[Fwd: Golf looks beyond the 'Augusta National Syndrome']

Subject: [Fwd: Golf looks beyond the 'Augusta National Syndrome']
From: "M. S. O'Keeffe" <>
Date: Sat, 21 Jun 1997 00:08:21 -0700
Sorry to bring up the (shock, horror!) topic of golf and wildlife again,
but I thought those interested inthe debate might like to check out the
latest article on a movement to "green" golf courses in the USA its in
the latest online edition of the Smithsonian Magazine.
Scott O'Keeffe
Centre for Conservation Biology, University of Queensland
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Subject: Golf looks beyond the 'Augusta National Syndrome'
From: "M. S. O'Keeffe" <>
Date: Sat, 21 Jun 1997 00:05:39 -0700

Scott O'Keeffe
Centre for Conservation Biology, University of Queensland
Smithsonian Magazine April 1997
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Informative Links

Michael Hurdzan

What's green, has holes, and is larger than Delaware and Rhode Island combined?  All golf courses in America-over 15,000 of them!
Widow Walk golf courseFan palms on course
Golf gets back to nature, inviting everyone to play

Using natural landforms and native grasses and plants, golf course designers are creating links that are environmentally up to par

barn on golf courseWith more than 15,000 golf courses in the United States, golf's appeal just keeps growing. But is carving fairways out of a forest, moving sand dunes or planting thirsty Bermuda grass in a desert setting really an intelligent use of land? And to keep these courses free of bugs, weeds and brown spots, is it worth the liberal use of chemical fertilizers and pesticides?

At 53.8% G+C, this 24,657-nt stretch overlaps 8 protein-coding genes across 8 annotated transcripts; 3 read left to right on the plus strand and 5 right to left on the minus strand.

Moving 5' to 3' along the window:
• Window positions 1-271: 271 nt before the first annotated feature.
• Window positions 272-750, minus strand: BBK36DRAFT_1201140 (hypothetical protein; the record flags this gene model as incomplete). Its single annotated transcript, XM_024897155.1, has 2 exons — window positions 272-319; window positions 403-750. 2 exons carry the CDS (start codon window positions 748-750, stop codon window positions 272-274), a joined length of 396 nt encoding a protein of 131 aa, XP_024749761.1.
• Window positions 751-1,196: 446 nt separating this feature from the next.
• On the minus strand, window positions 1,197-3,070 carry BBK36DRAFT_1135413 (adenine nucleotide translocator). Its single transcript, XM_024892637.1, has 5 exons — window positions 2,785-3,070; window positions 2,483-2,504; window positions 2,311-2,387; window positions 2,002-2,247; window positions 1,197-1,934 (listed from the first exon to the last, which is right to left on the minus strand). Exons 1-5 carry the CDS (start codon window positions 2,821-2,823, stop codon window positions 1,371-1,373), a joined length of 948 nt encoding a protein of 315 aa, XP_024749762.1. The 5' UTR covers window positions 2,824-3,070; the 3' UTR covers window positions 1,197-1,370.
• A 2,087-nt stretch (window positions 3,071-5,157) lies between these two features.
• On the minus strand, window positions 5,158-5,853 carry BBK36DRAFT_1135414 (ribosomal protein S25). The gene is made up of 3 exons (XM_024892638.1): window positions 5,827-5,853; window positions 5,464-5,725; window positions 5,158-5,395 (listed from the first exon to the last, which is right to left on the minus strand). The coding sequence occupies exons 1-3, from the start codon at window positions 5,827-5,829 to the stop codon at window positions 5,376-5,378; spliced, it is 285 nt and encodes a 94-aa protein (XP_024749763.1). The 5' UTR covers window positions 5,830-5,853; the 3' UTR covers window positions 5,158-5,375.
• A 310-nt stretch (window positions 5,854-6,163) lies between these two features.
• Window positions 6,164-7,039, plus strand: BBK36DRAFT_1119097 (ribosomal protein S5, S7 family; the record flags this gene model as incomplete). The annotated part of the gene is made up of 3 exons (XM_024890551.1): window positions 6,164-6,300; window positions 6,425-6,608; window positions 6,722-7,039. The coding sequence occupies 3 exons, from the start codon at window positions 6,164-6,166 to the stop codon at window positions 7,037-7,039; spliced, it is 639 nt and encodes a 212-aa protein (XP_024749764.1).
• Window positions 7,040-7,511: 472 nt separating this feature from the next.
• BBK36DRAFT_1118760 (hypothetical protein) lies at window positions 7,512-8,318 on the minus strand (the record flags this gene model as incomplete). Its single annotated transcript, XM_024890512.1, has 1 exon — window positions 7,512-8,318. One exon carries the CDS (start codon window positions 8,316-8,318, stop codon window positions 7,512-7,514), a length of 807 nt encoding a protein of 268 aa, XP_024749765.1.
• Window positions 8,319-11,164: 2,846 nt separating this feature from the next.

Michael Hurzdan Working on the principle that a well-designed course can actually put health back into the land, some golf courses are providing eye-opening answers to these questions. In Scituate, Massachusetts, what was once an abandoned quarry and illegal dumping ground is now the site of Widow's Walk, a public golf course full of vegetation and wildlife. At Desert Willow, a $10 million project in Palm Desert, California, architect Michael Hurdzan created a public course Trees on golf coursethat's every bit a part of its desert environment by using plants native to the desert valley and limiting the grassy areas to a scant 75 to 80 acres.

Desert Willow golf courseCloverdale Golf Club in Washington State might be the essence of public golf. Once a working dairy farm, it had a herd of well-tended holsteins roaming this land just three years ago. But with milk prices in "the pits," owners Rick and Cynthia Witscher turned to golf. Their course, with its hardy turf of six native grasses, is as environmentally light on the land as an ancient Scottish links.

Writer Jay Stuller traveled from California to St. Andrews, Scotland, to find a new ethic in golf course design that provides, in his words, "a refreshing counterpoint to criticism of a sport that once seemed beyond reproach."

joggers on courseDesert willow course

View more of the work of photographer Michael Melford in our Image Gallery.

For more information on this topic, see our Additional Sources page.

Abstract of an article by Jay Stuller, originally published in the April 1997 issue of Smithsonian Magazine. All rights reserved. ©
Copyright 1997 Smithsonian Magazine All rights reserved.
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